Delaware Courts Issue Series of Pro-Policyholder D&O Insurance Decisions: Dole Litigation Results in Important Decisions Favoring Policyholders in D&O Coverage Litigation, Including Delaware Supreme Court Decision on Choice of Law, Insurability and AllocationSullivan & Cromwell LLP - April 1, 2021
On March 3, 2021, the Delaware Supreme Court in RSUI Indemnity Co. v. Murdock issued an important decision ending years of litigation over Dole Food Co.’s 2013 going-private transaction and related insurance coverage issues. Among other things, the Court held that Delaware law governed the D&O policy because Dole is incorporated in Delaware, that fraud is not uninsurable as a matter of Delaware public policy, and that the insurer could not reduce coverage by allocating loss to uninsured actors and actions. The Delaware Supreme Court’s decision followed a series of lower court decisions interpreting several common D&O provisions, including the fraud exclusion, the cooperation requirement, and the insurer’s right to pre-approve settlement.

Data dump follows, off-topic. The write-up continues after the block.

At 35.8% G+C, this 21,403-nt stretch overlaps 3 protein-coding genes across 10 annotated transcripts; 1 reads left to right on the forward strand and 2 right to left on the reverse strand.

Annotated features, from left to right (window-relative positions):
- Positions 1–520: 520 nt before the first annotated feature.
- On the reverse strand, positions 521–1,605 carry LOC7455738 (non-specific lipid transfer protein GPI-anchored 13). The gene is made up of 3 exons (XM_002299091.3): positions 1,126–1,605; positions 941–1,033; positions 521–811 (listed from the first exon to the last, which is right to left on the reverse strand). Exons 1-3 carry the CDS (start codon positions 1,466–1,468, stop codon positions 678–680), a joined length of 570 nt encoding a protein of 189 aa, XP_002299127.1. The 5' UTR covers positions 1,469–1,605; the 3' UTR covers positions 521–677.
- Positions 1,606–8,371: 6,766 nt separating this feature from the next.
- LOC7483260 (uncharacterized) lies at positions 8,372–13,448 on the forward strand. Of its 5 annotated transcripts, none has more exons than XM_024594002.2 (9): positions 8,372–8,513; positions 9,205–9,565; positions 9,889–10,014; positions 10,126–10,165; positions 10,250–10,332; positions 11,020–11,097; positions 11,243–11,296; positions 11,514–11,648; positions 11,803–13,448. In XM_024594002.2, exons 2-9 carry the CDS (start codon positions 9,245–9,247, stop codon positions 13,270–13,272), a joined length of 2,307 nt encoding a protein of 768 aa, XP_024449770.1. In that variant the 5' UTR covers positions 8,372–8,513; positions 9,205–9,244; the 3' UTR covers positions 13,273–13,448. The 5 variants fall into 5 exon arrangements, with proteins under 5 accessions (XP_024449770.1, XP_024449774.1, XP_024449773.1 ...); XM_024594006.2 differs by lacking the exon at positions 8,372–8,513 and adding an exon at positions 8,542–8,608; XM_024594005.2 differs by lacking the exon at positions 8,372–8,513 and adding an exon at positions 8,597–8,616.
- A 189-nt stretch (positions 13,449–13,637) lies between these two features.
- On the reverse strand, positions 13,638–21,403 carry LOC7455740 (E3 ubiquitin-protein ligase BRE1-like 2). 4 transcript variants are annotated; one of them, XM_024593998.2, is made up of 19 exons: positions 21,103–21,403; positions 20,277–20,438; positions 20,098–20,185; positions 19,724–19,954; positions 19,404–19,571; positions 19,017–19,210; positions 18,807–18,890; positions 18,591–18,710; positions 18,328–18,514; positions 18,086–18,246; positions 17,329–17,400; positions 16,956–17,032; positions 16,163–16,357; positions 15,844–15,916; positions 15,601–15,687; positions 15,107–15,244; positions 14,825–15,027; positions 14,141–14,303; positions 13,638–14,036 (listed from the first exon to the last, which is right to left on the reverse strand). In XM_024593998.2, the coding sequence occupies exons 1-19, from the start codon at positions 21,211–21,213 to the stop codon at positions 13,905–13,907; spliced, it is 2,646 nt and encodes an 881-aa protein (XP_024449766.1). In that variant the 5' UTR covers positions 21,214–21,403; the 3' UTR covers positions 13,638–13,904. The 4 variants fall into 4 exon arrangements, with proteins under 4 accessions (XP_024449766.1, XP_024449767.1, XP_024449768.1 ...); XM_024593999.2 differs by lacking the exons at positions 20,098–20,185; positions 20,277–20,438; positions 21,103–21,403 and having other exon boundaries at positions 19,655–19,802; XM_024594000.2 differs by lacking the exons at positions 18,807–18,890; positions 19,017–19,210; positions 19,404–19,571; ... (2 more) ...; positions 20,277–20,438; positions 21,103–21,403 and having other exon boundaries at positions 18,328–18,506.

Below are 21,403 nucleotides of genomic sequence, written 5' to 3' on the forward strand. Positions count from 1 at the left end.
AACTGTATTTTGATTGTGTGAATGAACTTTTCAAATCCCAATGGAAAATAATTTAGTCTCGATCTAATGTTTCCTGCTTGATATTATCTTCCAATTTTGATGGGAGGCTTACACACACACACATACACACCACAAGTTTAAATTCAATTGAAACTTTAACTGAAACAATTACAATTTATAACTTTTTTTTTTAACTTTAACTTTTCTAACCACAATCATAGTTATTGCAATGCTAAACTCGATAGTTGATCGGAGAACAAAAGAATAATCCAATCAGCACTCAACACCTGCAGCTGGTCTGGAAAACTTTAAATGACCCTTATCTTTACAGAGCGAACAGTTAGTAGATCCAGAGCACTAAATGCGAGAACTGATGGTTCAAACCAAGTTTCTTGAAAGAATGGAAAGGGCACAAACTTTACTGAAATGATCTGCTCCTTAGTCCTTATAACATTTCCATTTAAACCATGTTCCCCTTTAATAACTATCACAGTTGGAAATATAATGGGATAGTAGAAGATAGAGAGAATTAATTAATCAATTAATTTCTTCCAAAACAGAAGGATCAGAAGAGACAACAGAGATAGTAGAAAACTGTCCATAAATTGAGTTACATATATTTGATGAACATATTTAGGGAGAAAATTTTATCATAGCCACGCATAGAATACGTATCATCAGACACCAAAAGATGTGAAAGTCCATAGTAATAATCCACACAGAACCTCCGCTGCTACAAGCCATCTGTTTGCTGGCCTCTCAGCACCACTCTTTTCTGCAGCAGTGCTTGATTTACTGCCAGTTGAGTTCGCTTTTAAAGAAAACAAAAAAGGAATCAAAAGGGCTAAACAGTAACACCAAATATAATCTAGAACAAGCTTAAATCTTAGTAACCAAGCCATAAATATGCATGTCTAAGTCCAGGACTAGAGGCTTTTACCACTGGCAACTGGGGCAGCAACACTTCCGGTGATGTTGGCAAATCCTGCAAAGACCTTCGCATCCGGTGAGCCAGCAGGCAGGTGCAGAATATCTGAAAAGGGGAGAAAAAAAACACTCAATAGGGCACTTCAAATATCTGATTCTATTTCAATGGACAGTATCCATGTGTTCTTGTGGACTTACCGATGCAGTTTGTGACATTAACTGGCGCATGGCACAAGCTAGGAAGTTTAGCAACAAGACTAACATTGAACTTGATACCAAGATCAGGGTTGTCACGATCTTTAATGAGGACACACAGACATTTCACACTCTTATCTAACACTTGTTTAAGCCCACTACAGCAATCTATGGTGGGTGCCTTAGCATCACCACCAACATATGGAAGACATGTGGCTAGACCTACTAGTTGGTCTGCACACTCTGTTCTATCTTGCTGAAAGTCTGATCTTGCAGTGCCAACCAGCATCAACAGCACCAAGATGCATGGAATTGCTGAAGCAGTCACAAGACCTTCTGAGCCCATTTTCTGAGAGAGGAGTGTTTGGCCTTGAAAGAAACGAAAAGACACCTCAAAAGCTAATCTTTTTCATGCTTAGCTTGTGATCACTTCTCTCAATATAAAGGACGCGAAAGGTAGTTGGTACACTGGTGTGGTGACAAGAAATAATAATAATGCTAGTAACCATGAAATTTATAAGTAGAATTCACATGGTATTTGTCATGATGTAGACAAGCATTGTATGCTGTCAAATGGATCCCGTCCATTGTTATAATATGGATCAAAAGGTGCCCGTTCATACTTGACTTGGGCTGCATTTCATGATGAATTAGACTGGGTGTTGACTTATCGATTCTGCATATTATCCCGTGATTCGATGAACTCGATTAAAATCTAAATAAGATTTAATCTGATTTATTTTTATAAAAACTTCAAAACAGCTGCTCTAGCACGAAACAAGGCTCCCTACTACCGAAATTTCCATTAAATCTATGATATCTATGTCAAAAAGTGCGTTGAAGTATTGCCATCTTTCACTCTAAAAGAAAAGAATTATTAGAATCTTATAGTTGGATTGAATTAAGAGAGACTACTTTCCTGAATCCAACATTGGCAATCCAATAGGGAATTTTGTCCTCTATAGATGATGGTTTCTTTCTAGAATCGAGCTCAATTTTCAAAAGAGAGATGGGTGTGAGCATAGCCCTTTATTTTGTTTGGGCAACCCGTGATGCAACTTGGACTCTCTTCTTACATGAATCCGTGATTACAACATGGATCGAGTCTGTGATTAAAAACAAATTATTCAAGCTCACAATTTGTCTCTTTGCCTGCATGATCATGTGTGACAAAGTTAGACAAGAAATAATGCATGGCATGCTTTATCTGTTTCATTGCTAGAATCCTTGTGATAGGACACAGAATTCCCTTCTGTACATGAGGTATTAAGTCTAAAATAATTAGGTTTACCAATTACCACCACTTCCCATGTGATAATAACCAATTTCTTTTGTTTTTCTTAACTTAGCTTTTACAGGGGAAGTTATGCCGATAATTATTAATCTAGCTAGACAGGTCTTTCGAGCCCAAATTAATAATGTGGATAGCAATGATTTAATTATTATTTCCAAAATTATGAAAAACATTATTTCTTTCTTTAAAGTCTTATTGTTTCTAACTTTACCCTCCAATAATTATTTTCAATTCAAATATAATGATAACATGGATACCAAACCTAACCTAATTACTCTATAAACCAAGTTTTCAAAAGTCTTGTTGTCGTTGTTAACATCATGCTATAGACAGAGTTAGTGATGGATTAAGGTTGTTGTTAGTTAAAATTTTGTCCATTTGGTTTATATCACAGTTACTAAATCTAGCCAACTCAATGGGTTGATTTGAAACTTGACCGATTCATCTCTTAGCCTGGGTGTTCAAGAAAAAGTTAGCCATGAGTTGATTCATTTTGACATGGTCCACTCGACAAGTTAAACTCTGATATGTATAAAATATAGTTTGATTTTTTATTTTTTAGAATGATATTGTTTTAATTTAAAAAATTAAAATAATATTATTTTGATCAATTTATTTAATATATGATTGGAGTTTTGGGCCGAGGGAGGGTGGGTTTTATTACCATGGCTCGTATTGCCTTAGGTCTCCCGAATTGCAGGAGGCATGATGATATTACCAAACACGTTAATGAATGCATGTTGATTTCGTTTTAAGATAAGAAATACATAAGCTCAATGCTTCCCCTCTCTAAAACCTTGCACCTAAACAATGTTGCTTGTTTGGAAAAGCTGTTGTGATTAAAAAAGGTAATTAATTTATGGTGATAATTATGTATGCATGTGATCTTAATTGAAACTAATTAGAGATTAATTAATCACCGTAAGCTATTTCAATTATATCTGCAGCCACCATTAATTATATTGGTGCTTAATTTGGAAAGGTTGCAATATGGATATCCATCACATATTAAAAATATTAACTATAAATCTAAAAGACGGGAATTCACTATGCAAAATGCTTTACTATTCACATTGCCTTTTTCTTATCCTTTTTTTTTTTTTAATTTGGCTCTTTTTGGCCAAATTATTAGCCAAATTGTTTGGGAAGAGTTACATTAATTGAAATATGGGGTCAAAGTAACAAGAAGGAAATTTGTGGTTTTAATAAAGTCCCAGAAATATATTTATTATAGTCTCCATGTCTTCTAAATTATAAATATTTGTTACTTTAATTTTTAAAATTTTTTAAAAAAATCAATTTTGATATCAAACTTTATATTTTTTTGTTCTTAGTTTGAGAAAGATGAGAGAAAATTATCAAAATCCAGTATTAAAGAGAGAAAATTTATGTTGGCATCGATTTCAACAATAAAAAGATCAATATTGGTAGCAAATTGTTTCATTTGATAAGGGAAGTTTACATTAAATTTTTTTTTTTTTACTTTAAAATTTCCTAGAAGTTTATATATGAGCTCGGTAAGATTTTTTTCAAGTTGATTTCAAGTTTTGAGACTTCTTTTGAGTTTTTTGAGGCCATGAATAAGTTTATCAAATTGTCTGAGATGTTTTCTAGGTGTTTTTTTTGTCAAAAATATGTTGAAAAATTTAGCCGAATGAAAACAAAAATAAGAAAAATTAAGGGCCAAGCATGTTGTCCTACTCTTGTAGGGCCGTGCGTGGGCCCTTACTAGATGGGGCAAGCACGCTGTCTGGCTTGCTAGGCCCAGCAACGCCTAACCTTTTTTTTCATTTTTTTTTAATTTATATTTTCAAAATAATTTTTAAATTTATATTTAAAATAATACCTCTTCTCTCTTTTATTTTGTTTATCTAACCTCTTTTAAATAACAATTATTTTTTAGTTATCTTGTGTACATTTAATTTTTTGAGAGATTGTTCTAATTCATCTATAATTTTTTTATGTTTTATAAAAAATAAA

In light of the large number of corporations incorporated in Delaware and the numerous lawsuits that allege fraud against such corporations and their officers and directors, these decisions have significant implications both for insureds and insurers. These rulings impact not only the scope of coverage, but also the extent to which insureds must cooperate with insurers, and the reasonableness of an insurer’s refusal to consent to a settlement. Insurers may seek to engage in forum battles to attempt to avoid the applicability of Delaware law, and may also seek to amend their standard D&O policy language to avoid these pro-policyholder rulings.
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